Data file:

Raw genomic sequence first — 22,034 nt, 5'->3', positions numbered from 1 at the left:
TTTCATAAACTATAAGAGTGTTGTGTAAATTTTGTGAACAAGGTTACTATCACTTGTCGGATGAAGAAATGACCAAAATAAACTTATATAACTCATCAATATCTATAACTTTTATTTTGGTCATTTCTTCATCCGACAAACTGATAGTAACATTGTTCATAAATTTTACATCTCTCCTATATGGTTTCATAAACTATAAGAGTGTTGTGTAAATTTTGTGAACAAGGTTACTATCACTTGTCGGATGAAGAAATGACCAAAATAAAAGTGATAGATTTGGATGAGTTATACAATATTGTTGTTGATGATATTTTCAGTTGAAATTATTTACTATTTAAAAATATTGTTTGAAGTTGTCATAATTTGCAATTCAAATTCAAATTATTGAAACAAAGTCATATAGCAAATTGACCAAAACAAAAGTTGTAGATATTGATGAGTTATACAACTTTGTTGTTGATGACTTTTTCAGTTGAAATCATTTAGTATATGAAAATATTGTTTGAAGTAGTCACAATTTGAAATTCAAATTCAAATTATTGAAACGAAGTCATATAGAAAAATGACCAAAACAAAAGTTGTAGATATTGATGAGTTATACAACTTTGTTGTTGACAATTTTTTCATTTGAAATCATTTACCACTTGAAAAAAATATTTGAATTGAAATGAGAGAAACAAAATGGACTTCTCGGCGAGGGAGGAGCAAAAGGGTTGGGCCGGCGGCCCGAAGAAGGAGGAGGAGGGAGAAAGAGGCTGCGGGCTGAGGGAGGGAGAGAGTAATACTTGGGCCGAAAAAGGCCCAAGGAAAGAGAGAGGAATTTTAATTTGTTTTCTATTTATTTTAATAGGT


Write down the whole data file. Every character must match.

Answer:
Raw genomic sequence first — 22,034 nt, 5'->3', positions numbered from 1 at the left:
TTTCATAAACTATAAGAGTGTTGTGTAAATTTTGTGAACAAGGTTACTATCACTTGTCGGATGAAGAAATGACCAAAATAAACTTATATAACTCATCAATATCTATAACTTTTATTTTGGTCATTTCTTCATCCGACAAACTGATAGTAACATTGTTCATAAATTTTACATCTCTCCTATATGGTTTCATAAACTATAAGAGTGTTGTGTAAATTTTGTGAACAAGGTTACTATCACTTGTCGGATGAAGAAATGACCAAAATAAAAGTGATAGATTTGGATGAGTTATACAATATTGTTGTTGATGATATTTTCAGTTGAAATTATTTACTATTTAAAAATATTGTTTGAAGTTGTCATAATTTGCAATTCAAATTCAAATTATTGAAACAAAGTCATATAGCAAATTGACCAAAACAAAAGTTGTAGATATTGATGAGTTATACAACTTTGTTGTTGATGACTTTTTCAGTTGAAATCATTTAGTATATGAAAATATTGTTTGAAGTAGTCACAATTTGAAATTCAAATTCAAATTATTGAAACGAAGTCATATAGAAAAATGACCAAAACAAAAGTTGTAGATATTGATGAGTTATACAACTTTGTTGTTGACAATTTTTTCATTTGAAATCATTTACCACTTGAAAAAAATATTTGAATTGAAATGAGAGAAACAAAATGGACTTCTCGGCGAGGGAGGAGCAAAAGGGTTGGGCCGGCGGCCCGAAGAAGGAGGAGGAGGGAGAAAGAGGCTGCGGGCTGAGGGAGGGAGAGAGTAATACTTGGGCCGAAAAAGGCCCAAGGAAAGAGAGAGGAATTTTAATTTGTTTTCTATTTATTTTAATAGGT